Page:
Crayfish limits could reduce in Northland as Government reviews fishery after High Court ruling

The Government is proposing changes to the rock lobster (crayfish) catch limits in Northland to protect the resource, after a High Court ruling that the Government was allowing too many crayfish to be caught around Northland

A High Court ruling that the Government was allowing too many crayfish to be caught around Northland has prompted a review of take limits.

Fishing NZ is proposing four options in the review – from the status quo of six crayfish per person per day to reducing daily limits to two cray per person.

In early December the High Court ruled the Government was allowing too many crayfish to be caught around Northland when it set the total allowable catch (TAC) limit in the past two years as it was not given enough information about the negative effects on the underwater ecosystem.

The Environmental Law Initiative (ELI) and Te Uri O Hikihiki hapū asked the High Court for a judicial review of the TAC set by Oceans and Fisheries Minister David Parker in 2021/22 and 2022/23.


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ELI and Te Uri O Hikihiki hapu senior policy adviser Ingrid O’Sullivan said its case confirmed the minister was not told there would be a rise in the number of kina, which crayfish ate, and they could destroy kelp beds which were like a nursery for sea life.

Crayfish eat native sea urchins (kina) – which graze on kelp. Unchecked, kina strip the reef of the seaweed, creating a “kina barren” of bare rock, depriving other species of food, cover and a breeding habitat.

The impact of harvesting crayfish was not taken into account and the judge ordered the minister re-make his decision while taking into account that information.

Rock lobsters are ecologically important predators in New Zealand’s rocky reef ecosystems, feeding on a wide range of prey. There is evidence to suggest that predators, including spiny rock lobsters, can have a significant role in mitigating sea urchin (kina) barrens, but in the Northland area the evidence indicates they are not at a level that enables them to control kina populations.


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Kina barrens are caused by over-fishing of koura (crayfish) tamure (snapper) and other fish that predate kina.
Kina barrens are caused by over-fishing of koura (crayfish) tamure (snapper) and other fish that predate kina.

The Ministry of Primary Industries is reviewing those limits following the High Court decision on catch limit decisions made for the stock in the 2021-22 and 2022-23 fishing years.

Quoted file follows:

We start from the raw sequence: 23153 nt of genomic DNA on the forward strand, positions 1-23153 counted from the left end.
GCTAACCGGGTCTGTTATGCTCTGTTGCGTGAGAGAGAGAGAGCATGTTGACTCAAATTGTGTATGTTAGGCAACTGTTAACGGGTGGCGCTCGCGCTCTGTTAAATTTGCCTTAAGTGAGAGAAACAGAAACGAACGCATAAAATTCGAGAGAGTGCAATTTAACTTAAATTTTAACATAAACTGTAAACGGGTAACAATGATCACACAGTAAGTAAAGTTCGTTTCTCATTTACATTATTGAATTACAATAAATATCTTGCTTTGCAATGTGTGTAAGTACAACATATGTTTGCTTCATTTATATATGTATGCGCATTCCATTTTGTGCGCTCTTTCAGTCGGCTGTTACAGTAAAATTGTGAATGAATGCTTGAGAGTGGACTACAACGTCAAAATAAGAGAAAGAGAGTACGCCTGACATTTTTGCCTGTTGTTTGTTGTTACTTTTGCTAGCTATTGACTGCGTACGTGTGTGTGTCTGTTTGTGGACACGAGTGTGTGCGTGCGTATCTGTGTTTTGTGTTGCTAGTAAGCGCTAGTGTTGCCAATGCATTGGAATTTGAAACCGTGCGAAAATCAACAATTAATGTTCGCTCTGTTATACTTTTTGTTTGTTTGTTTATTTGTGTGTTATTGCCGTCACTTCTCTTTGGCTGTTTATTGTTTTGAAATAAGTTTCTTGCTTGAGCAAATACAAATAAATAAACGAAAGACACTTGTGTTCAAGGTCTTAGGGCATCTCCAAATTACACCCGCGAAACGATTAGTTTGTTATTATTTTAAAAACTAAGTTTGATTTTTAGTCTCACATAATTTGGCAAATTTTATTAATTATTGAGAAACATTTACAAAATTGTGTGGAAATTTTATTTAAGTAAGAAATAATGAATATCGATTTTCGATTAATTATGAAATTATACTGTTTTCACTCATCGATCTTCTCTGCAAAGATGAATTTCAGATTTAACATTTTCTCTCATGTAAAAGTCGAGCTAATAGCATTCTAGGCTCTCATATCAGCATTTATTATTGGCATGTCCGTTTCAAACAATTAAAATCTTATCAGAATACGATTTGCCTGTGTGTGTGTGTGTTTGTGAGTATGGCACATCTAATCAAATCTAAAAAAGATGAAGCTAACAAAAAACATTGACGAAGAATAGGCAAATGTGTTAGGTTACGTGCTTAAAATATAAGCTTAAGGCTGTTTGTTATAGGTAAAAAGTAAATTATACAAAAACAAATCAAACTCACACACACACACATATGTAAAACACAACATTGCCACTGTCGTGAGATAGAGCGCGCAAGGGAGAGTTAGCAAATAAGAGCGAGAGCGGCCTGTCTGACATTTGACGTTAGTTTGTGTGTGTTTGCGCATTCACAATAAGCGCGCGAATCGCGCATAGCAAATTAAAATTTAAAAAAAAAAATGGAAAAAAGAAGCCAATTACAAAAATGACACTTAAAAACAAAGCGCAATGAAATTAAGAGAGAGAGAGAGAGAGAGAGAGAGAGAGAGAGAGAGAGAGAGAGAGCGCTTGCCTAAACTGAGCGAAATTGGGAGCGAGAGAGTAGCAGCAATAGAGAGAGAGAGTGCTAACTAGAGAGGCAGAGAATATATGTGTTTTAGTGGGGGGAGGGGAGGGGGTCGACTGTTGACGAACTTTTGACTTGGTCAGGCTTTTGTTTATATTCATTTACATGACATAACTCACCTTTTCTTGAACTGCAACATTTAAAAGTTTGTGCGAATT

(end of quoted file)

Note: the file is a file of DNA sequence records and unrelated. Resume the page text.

Fisheries NZ, through MPI, is inviting people to have their say on proposed catch limits and settings for the Northland rock lobster fishery, known as CRA 1.

Option 1 is to retain the current TAC for recreational fishers of 193 tonnes a year in total – or six per person; Option 2 is to reduce the overall take to 182 tonnes and reduce the daily limit to three per person; Option 3 would see a decrease to 172 tonnes overall, and three per person per day while Option 4 would reduce the annual take to 151 tonnes and the daily take per person to two cray per person.

Option 1 would see commercial takes remain the same at 105 tonnes annually; Option 2 would reduce this to 99 tonnes; Option 3 to 89 tonnes and Option 4 to 71 tonnes.

Acting Deputy Director-General for Fisheries New Zealand, Mat Bartholomew, said the proposals form part of the regular sustainability review processes, and responds to the High Court judgement to reconsider last year’s decision for the fishery.

“We recognise the importance of the court’s findings and have acted quickly to prepare new proposals for the fishery. The proposed options include various reductions to the TAC to ensure the long-term sustainability of this important shared fishery and reflect a more ecosystem-based approach, which includes looking at the effects of fishing on habitats and other species,’’ Bartholomew said.

As part of proposed catch reductions for commercial and recreational fishing, input is also sought on options to reduce the recreational daily limit for rock lobster.

“Reducing the recreational daily limit is one of the most effective measures to manage recreational harvest and will help recreational catch stay within the allowance. Rock lobster stocks are regularly reviewed to support catch settings are appropriate and sustainable. This includes CRA 1, which has been reviewed annually over the past two years.”

More information including how to make a submission can be found on MPI’s website at:

A juvenile crayfish, or spiny rock lobster (Jasus edwardsii)
A juvenile crayfish, or spiny rock lobster (Jasus edwardsii)

■ New Zealand has four species of rock lobsters (spiny lobsters), the most common of which is the red rock lobster (Jasus edwardsii).


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Other species found in New Zealand are:

Packhorse rock lobster/green rock lobster (Sagmariasus verreauxi). This lobster is less than 1 per cent of commercial rock lobster landings, and is the world’s largest rock lobster.

Deep-water rock lobster (Projasus parkeri) is taken occasionally as incidental catch from trawling but is not marketed.

A tropical rock lobster species (Panulirus sp.) is found only at the Kermadec Islands.

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